What To Do When You Are Either Over Or Undercharged At A Store
What To Do When You Are Either Over Or Undercharged At A Store

What To Do When You Are Either Over Or Undercharged At A Store

•  3 minute read

When you are overcharged it's obvious what to do.  But what about when you are undercharged? Is it just assumed you will do the 'right' thing?

It happens. Your six-pack of Snapple is rung up twice and you are overcharged.  Or you silently notice your cashier overlooks a $10 bottle of conditioner while ringing you up.   Is it your lucky day? What is your obligation to the person or store making the mistake?  The answer? It’s complicated.

When you are overcharged it's obvious what to do. But what about when you are undercharged? Is it just assumed you will do the 'right' thing?

If you are the type of person who watches over the cashier like a hawk, chances are the price doesn’t ring up higher than you’d expect.  If the cashier accidently rings up an item twice—you are on it. I know as I’ve seen both mistakes happen, and yes, I am that guy who notices.

 

But what would happen if you watched one of your items come up at a lower price? Or an item didn’t ring up at all? Would you tell the cashier? We all know what the right thing to do is in theory. However, it isn’t always that simple. Here’s why.

 

When Did You Notice?

 

When you realize something is amiss is key. Is it when the cashier is ringing up the purchase, when you’re in your car, or  when you get home? What you do depends partially on when you figure it out. If I notice it in the store before I pay, I’ll bring it up.

 

BUT THE MORAL LINE IN THE SAND BEGINS ONCE I AM IN THE PARKING LOT OR I REACH HOME.

 

How Much Money Are We Talking?

 

I’ll be honest: If I’ve reached the parking lot or my home before noticing the mistake, I’m less likely to go back and correct it. If the item was relatively inexpensive, I don’t feel like I should have to waste my time. After all, large stores do budget for things like this to happen, and they roll the cost of these errors into the prices of the items you buy anyway.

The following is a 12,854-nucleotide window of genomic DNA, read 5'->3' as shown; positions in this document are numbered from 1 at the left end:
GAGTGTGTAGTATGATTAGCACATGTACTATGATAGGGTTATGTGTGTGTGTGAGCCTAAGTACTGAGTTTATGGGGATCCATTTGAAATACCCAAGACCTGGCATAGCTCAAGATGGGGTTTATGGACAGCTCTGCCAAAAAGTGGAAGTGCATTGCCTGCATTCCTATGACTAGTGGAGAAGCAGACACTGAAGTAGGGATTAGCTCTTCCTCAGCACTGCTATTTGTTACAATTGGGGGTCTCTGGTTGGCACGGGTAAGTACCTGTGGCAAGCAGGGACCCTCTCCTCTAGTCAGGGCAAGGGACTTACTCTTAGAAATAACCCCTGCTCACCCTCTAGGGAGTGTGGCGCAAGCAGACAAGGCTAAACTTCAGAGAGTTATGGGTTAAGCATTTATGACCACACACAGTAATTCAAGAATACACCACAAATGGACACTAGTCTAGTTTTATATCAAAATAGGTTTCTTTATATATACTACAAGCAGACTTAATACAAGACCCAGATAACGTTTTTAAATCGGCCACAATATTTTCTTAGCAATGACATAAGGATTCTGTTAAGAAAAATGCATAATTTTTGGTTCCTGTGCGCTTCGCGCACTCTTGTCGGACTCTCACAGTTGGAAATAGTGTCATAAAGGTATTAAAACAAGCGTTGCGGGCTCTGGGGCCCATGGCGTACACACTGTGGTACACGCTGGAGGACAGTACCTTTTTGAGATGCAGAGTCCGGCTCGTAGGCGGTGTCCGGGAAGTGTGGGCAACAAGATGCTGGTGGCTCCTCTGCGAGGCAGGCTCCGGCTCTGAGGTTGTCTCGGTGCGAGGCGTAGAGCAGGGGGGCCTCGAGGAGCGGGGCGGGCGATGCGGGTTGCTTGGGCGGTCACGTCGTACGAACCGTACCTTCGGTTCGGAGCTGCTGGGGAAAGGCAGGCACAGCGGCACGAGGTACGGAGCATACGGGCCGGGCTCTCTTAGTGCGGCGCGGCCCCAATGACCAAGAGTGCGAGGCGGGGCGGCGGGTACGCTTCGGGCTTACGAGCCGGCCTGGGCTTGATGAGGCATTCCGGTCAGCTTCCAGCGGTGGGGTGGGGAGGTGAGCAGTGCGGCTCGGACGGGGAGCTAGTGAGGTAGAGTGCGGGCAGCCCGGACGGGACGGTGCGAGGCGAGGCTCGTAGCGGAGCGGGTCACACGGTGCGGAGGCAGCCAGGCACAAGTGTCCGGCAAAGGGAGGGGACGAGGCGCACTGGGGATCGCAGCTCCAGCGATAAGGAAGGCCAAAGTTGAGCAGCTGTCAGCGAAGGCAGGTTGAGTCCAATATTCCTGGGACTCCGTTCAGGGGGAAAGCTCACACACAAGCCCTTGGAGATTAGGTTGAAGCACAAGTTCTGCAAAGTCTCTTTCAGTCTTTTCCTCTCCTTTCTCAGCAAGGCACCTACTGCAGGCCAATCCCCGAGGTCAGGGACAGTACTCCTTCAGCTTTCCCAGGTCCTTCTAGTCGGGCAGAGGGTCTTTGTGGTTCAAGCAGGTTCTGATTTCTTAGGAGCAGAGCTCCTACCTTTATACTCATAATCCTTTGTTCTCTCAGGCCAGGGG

But if it’s a larger ticket item, I’ll generally contact the company to see what they want me to do— If they want me to come back and pay for the item, I’ll tell them I’ll return it the next time I am at the store rather than making a special trip. If it’s a huge mistake I’ll get out of Dodge.  Just kidding.  I’ll go back the same day.

 

What to Do Depends on the Business 

 

I strongly believe in supporting small businesses whenever it makes financial sense to do so. For that reason, if I notice any error after shopping at a small business, I’ll tell them right away– even after I’ve made it home – to see what they want to do.

 

SMALL BUSINESSES OPERATE ON MUCH SMALLER MARGINS, SO A FEW ERRORS COULD MAKE A BIG DIFFERENCE IN THEIR BOTTOM LINE.

 

What If You Made the Mistake?

 

What should you do if you forgot to put an item on the belt for the cashier to ring up?  For the purpose of this article, we are assuming this is an oversight.  You made the mistake.  Fix it.  Simple.

 

Another common place you can mess up is at a self-checkout lane. Those fickle machines don’t make it easy. You could  ring up an item incorrectly or not ring one up at all. Even here, it’s your mistake, as much as it is tempting to blame the store or put it in the ‘no one will ever know’ category in your head.  The point is, you know.

 

Deciding what to do if you’re undercharged for an item  isn’t as easy as it seems. Our time is valuable, and fixing someone else’s mistake…  Let’s face it.  We are busy and time is a precious commodity.  Almost as precious as honesty.